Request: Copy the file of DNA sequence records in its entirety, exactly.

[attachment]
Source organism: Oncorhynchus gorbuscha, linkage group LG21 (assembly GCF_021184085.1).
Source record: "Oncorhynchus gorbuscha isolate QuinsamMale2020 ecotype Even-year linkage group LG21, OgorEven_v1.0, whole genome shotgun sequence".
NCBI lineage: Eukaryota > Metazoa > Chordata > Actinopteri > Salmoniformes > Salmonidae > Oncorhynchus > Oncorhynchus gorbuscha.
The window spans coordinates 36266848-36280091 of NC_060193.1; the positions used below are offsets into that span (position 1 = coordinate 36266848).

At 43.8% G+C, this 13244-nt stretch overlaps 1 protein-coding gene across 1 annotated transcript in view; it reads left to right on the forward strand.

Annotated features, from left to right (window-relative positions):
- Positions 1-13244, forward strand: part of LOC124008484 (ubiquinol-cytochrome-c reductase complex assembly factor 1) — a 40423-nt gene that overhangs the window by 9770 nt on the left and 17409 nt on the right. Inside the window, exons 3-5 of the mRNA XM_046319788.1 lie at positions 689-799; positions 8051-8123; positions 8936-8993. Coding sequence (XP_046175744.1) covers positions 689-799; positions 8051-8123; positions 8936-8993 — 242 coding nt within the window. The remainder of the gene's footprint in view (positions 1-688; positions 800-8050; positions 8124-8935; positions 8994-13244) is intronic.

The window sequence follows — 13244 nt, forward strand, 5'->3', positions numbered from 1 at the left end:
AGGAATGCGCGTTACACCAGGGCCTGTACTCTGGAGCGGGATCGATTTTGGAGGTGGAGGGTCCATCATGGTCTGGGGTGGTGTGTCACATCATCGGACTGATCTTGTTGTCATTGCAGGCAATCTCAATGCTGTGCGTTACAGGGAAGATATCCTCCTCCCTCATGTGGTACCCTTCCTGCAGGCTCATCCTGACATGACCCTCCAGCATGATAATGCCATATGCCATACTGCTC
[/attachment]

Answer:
Source organism: Oncorhynchus gorbuscha, linkage group LG21 (assembly GCF_021184085.1).
Source record: "Oncorhynchus gorbuscha isolate QuinsamMale2020 ecotype Even-year linkage group LG21, OgorEven_v1.0, whole genome shotgun sequence".
NCBI lineage: Eukaryota > Metazoa > Chordata > Actinopteri > Salmoniformes > Salmonidae > Oncorhynchus > Oncorhynchus gorbuscha.
The window spans coordinates 36266848-36280091 of NC_060193.1; the positions used below are offsets into that span (position 1 = coordinate 36266848).

At 43.8% G+C, this 13244-nt stretch overlaps 1 protein-coding gene across 1 annotated transcript in view; it reads left to right on the forward strand.

Annotated features, from left to right (window-relative positions):
- Positions 1-13244, forward strand: part of LOC124008484 (ubiquinol-cytochrome-c reductase complex assembly factor 1) — a 40423-nt gene that overhangs the window by 9770 nt on the left and 17409 nt on the right. Inside the window, exons 3-5 of the mRNA XM_046319788.1 lie at positions 689-799; positions 8051-8123; positions 8936-8993. Coding sequence (XP_046175744.1) covers positions 689-799; positions 8051-8123; positions 8936-8993 — 242 coding nt within the window. The remainder of the gene's footprint in view (positions 1-688; positions 800-8050; positions 8124-8935; positions 8994-13244) is intronic.

The window sequence follows — 13244 nt, forward strand, 5'->3', positions numbered from 1 at the left end:
AGGAATGCGCGTTACACCAGGGCCTGTACTCTGGAGCGGGATCGATTTTGGAGGTGGAGGGTCCATCATGGTCTGGGGTGGTGTGTCACATCATCGGACTGATCTTGTTGTCATTGCAGGCAATCTCAATGCTGTGCGTTACAGGGAAGATATCCTCCTCCCTCATGTGGTACCCTTCCTGCAGGCTCATCCTGACATGACCCTCCAGCATGATAATGCCATATGCCATACTGCTC